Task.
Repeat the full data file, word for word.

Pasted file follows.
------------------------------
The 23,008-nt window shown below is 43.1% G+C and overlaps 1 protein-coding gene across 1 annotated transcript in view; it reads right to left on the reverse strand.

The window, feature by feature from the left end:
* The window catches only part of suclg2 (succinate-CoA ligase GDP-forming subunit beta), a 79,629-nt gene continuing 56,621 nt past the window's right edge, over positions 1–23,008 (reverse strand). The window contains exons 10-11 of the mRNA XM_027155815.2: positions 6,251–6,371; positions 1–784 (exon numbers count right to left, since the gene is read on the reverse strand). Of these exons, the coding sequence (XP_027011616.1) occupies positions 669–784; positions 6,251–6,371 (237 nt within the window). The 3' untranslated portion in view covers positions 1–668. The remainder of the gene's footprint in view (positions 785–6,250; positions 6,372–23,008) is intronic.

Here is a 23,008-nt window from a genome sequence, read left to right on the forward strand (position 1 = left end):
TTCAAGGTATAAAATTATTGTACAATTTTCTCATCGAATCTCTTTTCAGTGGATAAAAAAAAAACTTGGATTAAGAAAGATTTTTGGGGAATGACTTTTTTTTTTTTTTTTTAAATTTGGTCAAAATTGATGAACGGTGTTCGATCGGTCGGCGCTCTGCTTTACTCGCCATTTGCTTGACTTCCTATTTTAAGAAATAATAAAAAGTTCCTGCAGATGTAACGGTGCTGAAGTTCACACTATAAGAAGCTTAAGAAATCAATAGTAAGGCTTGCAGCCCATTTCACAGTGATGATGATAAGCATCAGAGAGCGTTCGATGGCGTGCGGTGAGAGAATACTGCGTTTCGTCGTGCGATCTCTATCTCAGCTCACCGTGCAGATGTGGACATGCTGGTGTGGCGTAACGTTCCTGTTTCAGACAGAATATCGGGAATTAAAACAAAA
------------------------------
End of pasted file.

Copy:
The 23,008-nt window shown below is 43.1% G+C and overlaps 1 protein-coding gene across 1 annotated transcript in view; it reads right to left on the reverse strand.

The window, feature by feature from the left end:
* The window catches only part of suclg2 (succinate-CoA ligase GDP-forming subunit beta), a 79,629-nt gene continuing 56,621 nt past the window's right edge, over positions 1–23,008 (reverse strand). The window contains exons 10-11 of the mRNA XM_027155815.2: positions 6,251–6,371; positions 1–784 (exon numbers count right to left, since the gene is read on the reverse strand). Of these exons, the coding sequence (XP_027011616.1) occupies positions 669–784; positions 6,251–6,371 (237 nt within the window). The 3' untranslated portion in view covers positions 1–668. The remainder of the gene's footprint in view (positions 785–6,250; positions 6,372–23,008) is intronic.

Here is a 23,008-nt window from a genome sequence, read left to right on the forward strand (position 1 = left end):
TTCAAGGTATAAAATTATTGTACAATTTTCTCATCGAATCTCTTTTCAGTGGATAAAAAAAAAACTTGGATTAAGAAAGATTTTTGGGGAATGACTTTTTTTTTTTTTTTTTAAATTTGGTCAAAATTGATGAACGGTGTTCGATCGGTCGGCGCTCTGCTTTACTCGCCATTTGCTTGACTTCCTATTTTAAGAAATAATAAAAAGTTCCTGCAGATGTAACGGTGCTGAAGTTCACACTATAAGAAGCTTAAGAAATCAATAGTAAGGCTTGCAGCCCATTTCACAGTGATGATGATAAGCATCAGAGAGCGTTCGATGGCGTGCGGTGAGAGAATACTGCGTTTCGTCGTGCGATCTCTATCTCAGCTCACCGTGCAGATGTGGACATGCTGGTGTGGCGTAACGTTCCTGTTTCAGACAGAATATCGGGAATTAAAACAAAA